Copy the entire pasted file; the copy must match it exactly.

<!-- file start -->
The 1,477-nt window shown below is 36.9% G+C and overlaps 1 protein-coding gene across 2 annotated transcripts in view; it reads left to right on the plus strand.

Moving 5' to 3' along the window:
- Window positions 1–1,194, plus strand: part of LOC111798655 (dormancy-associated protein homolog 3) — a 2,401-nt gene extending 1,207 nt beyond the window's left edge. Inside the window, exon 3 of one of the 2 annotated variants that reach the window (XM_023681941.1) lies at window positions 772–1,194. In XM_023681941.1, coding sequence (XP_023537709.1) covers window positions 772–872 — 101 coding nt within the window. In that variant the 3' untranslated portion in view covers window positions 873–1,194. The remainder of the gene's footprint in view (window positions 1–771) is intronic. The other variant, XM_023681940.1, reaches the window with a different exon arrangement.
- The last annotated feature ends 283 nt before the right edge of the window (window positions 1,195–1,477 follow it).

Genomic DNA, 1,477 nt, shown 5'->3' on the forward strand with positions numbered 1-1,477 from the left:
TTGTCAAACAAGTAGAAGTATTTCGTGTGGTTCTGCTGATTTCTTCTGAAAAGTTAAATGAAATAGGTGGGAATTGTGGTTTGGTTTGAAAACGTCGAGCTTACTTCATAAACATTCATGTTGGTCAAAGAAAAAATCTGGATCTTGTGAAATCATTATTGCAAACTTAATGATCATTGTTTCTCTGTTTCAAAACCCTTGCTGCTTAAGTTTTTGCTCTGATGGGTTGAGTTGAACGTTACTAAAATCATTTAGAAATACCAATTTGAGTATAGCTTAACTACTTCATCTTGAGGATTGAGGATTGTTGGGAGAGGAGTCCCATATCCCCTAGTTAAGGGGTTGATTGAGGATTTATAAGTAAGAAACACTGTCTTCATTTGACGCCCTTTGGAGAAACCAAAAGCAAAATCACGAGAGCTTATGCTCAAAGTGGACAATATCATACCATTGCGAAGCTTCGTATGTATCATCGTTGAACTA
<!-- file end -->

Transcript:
The 1,477-nt window shown below is 36.9% G+C and overlaps 1 protein-coding gene across 2 annotated transcripts in view; it reads left to right on the plus strand.

Moving 5' to 3' along the window:
- Window positions 1–1,194, plus strand: part of LOC111798655 (dormancy-associated protein homolog 3) — a 2,401-nt gene extending 1,207 nt beyond the window's left edge. Inside the window, exon 3 of one of the 2 annotated variants that reach the window (XM_023681941.1) lies at window positions 772–1,194. In XM_023681941.1, coding sequence (XP_023537709.1) covers window positions 772–872 — 101 coding nt within the window. In that variant the 3' untranslated portion in view covers window positions 873–1,194. The remainder of the gene's footprint in view (window positions 1–771) is intronic. The other variant, XM_023681940.1, reaches the window with a different exon arrangement.
- The last annotated feature ends 283 nt before the right edge of the window (window positions 1,195–1,477 follow it).

Genomic DNA, 1,477 nt, shown 5'->3' on the forward strand with positions numbered 1-1,477 from the left:
TTGTCAAACAAGTAGAAGTATTTCGTGTGGTTCTGCTGATTTCTTCTGAAAAGTTAAATGAAATAGGTGGGAATTGTGGTTTGGTTTGAAAACGTCGAGCTTACTTCATAAACATTCATGTTGGTCAAAGAAAAAATCTGGATCTTGTGAAATCATTATTGCAAACTTAATGATCATTGTTTCTCTGTTTCAAAACCCTTGCTGCTTAAGTTTTTGCTCTGATGGGTTGAGTTGAACGTTACTAAAATCATTTAGAAATACCAATTTGAGTATAGCTTAACTACTTCATCTTGAGGATTGAGGATTGTTGGGAGAGGAGTCCCATATCCCCTAGTTAAGGGGTTGATTGAGGATTTATAAGTAAGAAACACTGTCTTCATTTGACGCCCTTTGGAGAAACCAAAAGCAAAATCACGAGAGCTTATGCTCAAAGTGGACAATATCATACCATTGCGAAGCTTCGTATGTATCATCGTTGAACTA